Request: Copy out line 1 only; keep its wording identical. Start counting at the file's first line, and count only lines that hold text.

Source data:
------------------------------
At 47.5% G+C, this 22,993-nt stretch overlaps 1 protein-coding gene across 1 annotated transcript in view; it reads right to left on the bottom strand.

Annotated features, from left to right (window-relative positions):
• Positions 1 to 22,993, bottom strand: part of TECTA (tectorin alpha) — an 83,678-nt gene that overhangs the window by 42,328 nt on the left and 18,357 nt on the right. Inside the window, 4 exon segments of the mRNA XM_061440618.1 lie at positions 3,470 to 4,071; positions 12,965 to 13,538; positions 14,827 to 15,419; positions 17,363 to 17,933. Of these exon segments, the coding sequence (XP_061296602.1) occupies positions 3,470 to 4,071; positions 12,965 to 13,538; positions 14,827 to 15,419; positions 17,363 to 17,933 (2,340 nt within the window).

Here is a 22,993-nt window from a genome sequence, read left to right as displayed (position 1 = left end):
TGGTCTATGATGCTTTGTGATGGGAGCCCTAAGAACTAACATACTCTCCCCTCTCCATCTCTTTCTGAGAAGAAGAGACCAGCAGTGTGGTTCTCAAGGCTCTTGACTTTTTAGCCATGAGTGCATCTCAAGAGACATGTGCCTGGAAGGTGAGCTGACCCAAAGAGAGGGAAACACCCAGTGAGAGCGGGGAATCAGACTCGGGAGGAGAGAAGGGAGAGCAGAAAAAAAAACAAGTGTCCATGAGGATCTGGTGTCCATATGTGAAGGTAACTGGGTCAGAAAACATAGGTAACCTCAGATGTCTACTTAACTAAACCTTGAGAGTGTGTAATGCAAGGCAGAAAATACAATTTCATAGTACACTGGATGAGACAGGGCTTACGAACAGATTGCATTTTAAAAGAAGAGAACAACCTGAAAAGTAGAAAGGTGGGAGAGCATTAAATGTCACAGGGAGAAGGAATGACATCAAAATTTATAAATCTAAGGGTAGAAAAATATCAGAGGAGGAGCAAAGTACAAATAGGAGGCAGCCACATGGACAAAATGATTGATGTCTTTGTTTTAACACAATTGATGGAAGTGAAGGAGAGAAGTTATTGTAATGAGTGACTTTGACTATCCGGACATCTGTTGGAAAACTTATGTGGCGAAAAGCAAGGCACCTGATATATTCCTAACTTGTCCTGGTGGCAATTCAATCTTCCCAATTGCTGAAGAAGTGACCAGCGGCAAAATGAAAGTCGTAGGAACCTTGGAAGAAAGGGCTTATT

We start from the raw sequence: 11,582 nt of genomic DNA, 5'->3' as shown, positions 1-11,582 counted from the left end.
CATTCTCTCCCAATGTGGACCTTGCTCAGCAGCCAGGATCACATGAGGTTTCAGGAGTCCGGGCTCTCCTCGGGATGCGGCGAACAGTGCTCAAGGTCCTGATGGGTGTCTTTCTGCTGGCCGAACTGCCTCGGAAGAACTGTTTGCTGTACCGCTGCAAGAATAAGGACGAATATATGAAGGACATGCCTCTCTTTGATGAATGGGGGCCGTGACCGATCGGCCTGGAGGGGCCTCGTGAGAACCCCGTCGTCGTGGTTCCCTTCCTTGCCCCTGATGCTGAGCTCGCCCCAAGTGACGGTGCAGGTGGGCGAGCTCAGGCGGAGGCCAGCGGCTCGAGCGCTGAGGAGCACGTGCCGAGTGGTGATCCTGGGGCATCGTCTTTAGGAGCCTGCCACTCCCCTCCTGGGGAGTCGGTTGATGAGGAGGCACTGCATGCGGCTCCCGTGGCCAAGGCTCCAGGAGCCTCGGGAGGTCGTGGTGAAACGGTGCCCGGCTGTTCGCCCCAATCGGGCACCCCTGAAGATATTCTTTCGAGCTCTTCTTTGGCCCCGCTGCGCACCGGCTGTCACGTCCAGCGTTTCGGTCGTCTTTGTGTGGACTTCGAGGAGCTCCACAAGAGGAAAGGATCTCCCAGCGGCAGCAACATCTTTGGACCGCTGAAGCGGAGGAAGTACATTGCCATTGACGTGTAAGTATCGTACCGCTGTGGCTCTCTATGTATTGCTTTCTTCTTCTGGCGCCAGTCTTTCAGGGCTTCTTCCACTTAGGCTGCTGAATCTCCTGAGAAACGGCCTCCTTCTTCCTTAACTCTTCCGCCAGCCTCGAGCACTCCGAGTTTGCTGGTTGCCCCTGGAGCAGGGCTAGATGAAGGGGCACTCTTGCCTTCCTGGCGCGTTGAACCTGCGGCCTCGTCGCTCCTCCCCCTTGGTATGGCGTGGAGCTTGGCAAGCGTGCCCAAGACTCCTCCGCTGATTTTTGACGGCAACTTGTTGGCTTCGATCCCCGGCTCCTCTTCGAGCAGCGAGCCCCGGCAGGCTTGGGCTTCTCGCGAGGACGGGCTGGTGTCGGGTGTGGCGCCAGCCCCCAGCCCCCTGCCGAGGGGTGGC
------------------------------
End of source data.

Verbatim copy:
At 47.5% G+C, this 22,993-nt stretch overlaps 1 protein-coding gene across 1 annotated transcript in view; it reads right to left on the bottom strand.